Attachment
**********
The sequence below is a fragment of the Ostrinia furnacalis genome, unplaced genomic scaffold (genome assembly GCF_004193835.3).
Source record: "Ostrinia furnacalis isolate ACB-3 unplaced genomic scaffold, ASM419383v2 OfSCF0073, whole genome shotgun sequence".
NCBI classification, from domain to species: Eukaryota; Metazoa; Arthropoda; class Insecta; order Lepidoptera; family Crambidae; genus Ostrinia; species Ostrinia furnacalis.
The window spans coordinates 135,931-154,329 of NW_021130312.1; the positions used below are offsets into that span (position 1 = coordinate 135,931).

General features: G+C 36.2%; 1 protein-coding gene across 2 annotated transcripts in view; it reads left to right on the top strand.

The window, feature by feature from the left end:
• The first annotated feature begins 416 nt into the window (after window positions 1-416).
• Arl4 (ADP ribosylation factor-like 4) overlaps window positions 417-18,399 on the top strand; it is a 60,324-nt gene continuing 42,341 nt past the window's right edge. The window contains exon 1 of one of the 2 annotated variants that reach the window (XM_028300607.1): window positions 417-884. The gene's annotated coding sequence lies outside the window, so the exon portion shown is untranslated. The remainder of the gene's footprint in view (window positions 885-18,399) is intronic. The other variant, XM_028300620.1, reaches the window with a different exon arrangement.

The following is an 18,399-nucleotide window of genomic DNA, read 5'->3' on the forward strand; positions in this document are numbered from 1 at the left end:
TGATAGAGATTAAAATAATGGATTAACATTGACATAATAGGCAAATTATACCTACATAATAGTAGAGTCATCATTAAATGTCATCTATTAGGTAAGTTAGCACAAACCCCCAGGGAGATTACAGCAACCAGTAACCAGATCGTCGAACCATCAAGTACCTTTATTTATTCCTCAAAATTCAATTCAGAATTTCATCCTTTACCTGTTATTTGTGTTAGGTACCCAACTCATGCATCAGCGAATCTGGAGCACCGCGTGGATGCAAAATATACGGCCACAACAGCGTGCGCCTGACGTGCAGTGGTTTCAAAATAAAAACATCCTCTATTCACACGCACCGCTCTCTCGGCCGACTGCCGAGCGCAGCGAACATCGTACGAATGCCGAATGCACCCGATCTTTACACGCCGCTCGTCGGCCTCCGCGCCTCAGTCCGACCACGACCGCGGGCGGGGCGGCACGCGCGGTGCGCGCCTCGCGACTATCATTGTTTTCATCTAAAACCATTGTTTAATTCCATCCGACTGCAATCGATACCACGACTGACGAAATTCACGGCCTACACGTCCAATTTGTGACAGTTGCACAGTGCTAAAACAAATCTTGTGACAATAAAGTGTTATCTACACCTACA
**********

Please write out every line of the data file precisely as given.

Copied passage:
The sequence below is a fragment of the Ostrinia furnacalis genome, unplaced genomic scaffold (genome assembly GCF_004193835.3).
Source record: "Ostrinia furnacalis isolate ACB-3 unplaced genomic scaffold, ASM419383v2 OfSCF0073, whole genome shotgun sequence".
NCBI classification, from domain to species: Eukaryota; Metazoa; Arthropoda; class Insecta; order Lepidoptera; family Crambidae; genus Ostrinia; species Ostrinia furnacalis.
The window spans coordinates 135,931-154,329 of NW_021130312.1; the positions used below are offsets into that span (position 1 = coordinate 135,931).

General features: G+C 36.2%; 1 protein-coding gene across 2 annotated transcripts in view; it reads left to right on the top strand.

The window, feature by feature from the left end:
• The first annotated feature begins 416 nt into the window (after window positions 1-416).
• Arl4 (ADP ribosylation factor-like 4) overlaps window positions 417-18,399 on the top strand; it is a 60,324-nt gene continuing 42,341 nt past the window's right edge. The window contains exon 1 of one of the 2 annotated variants that reach the window (XM_028300607.1): window positions 417-884. The gene's annotated coding sequence lies outside the window, so the exon portion shown is untranslated. The remainder of the gene's footprint in view (window positions 885-18,399) is intronic. The other variant, XM_028300620.1, reaches the window with a different exon arrangement.

The following is an 18,399-nucleotide window of genomic DNA, read 5'->3' on the forward strand; positions in this document are numbered from 1 at the left end:
TGATAGAGATTAAAATAATGGATTAACATTGACATAATAGGCAAATTATACCTACATAATAGTAGAGTCATCATTAAATGTCATCTATTAGGTAAGTTAGCACAAACCCCCAGGGAGATTACAGCAACCAGTAACCAGATCGTCGAACCATCAAGTACCTTTATTTATTCCTCAAAATTCAATTCAGAATTTCATCCTTTACCTGTTATTTGTGTTAGGTACCCAACTCATGCATCAGCGAATCTGGAGCACCGCGTGGATGCAAAATATACGGCCACAACAGCGTGCGCCTGACGTGCAGTGGTTTCAAAATAAAAACATCCTCTATTCACACGCACCGCTCTCTCGGCCGACTGCCGAGCGCAGCGAACATCGTACGAATGCCGAATGCACCCGATCTTTACACGCCGCTCGTCGGCCTCCGCGCCTCAGTCCGACCACGACCGCGGGCGGGGCGGCACGCGCGGTGCGCGCCTCGCGACTATCATTGTTTTCATCTAAAACCATTGTTTAATTCCATCCGACTGCAATCGATACCACGACTGACGAAATTCACGGCCTACACGTCCAATTTGTGACAGTTGCACAGTGCTAAAACAAATCTTGTGACAATAAAGTGTTATCTACACCTACA